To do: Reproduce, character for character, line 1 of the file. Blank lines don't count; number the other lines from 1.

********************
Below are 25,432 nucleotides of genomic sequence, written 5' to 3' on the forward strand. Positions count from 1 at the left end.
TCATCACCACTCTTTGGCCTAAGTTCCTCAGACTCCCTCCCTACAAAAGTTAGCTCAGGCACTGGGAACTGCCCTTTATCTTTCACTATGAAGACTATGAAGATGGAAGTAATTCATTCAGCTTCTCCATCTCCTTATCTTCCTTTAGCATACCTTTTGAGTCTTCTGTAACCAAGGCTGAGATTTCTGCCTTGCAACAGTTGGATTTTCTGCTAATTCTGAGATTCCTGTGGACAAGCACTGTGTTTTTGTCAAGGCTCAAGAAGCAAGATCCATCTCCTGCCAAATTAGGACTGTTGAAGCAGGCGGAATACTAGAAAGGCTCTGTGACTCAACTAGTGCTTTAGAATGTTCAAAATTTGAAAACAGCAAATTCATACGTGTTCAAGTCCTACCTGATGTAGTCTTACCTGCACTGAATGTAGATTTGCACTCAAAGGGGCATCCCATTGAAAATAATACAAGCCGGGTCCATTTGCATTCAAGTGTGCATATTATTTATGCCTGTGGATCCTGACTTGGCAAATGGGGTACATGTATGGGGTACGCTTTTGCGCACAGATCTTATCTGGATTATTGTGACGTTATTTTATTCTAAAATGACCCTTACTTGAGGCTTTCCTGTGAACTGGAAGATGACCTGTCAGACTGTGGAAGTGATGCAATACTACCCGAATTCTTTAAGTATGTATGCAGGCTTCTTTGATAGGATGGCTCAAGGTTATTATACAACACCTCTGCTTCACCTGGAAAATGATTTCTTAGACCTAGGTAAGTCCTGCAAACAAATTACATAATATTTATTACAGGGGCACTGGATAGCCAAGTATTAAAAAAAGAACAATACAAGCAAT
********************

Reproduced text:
Below are 25,432 nucleotides of genomic sequence, written 5' to 3' on the forward strand. Positions count from 1 at the left end.